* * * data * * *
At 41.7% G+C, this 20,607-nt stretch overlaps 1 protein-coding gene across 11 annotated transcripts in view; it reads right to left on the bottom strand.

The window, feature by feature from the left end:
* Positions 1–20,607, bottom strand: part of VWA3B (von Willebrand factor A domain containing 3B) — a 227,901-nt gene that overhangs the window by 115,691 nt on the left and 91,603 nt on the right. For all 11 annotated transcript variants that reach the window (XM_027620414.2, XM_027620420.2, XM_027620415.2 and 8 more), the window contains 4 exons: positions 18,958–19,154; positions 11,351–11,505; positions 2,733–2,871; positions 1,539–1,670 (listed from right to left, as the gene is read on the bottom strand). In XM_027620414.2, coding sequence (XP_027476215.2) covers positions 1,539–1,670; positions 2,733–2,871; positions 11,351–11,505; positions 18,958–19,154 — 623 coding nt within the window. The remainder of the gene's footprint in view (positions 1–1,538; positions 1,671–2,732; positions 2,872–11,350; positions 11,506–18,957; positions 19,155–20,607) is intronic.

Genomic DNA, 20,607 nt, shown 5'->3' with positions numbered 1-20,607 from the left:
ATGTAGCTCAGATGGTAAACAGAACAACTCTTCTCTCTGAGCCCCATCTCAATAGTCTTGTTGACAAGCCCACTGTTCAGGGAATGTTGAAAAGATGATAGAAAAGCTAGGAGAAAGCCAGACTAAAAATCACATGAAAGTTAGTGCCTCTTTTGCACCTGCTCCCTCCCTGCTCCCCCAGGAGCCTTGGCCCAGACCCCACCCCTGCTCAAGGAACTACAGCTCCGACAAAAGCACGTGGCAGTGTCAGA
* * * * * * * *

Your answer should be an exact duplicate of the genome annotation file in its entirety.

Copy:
At 41.7% G+C, this 20,607-nt stretch overlaps 1 protein-coding gene across 11 annotated transcripts in view; it reads right to left on the bottom strand.

The window, feature by feature from the left end:
* Positions 1–20,607, bottom strand: part of VWA3B (von Willebrand factor A domain containing 3B) — a 227,901-nt gene that overhangs the window by 115,691 nt on the left and 91,603 nt on the right. For all 11 annotated transcript variants that reach the window (XM_027620414.2, XM_027620420.2, XM_027620415.2 and 8 more), the window contains 4 exons: positions 18,958–19,154; positions 11,351–11,505; positions 2,733–2,871; positions 1,539–1,670 (listed from right to left, as the gene is read on the bottom strand). In XM_027620414.2, coding sequence (XP_027476215.2) covers positions 1,539–1,670; positions 2,733–2,871; positions 11,351–11,505; positions 18,958–19,154 — 623 coding nt within the window. The remainder of the gene's footprint in view (positions 1–1,538; positions 1,671–2,732; positions 2,872–11,350; positions 11,506–18,957; positions 19,155–20,607) is intronic.

Genomic DNA, 20,607 nt, shown 5'->3' with positions numbered 1-20,607 from the left:
ATGTAGCTCAGATGGTAAACAGAACAACTCTTCTCTCTGAGCCCCATCTCAATAGTCTTGTTGACAAGCCCACTGTTCAGGGAATGTTGAAAAGATGATAGAAAAGCTAGGAGAAAGCCAGACTAAAAATCACATGAAAGTTAGTGCCTCTTTTGCACCTGCTCCCTCCCTGCTCCCCCAGGAGCCTTGGCCCAGACCCCACCCCTGCTCAAGGAACTACAGCTCCGACAAAAGCACGTGGCAGTGTCAGA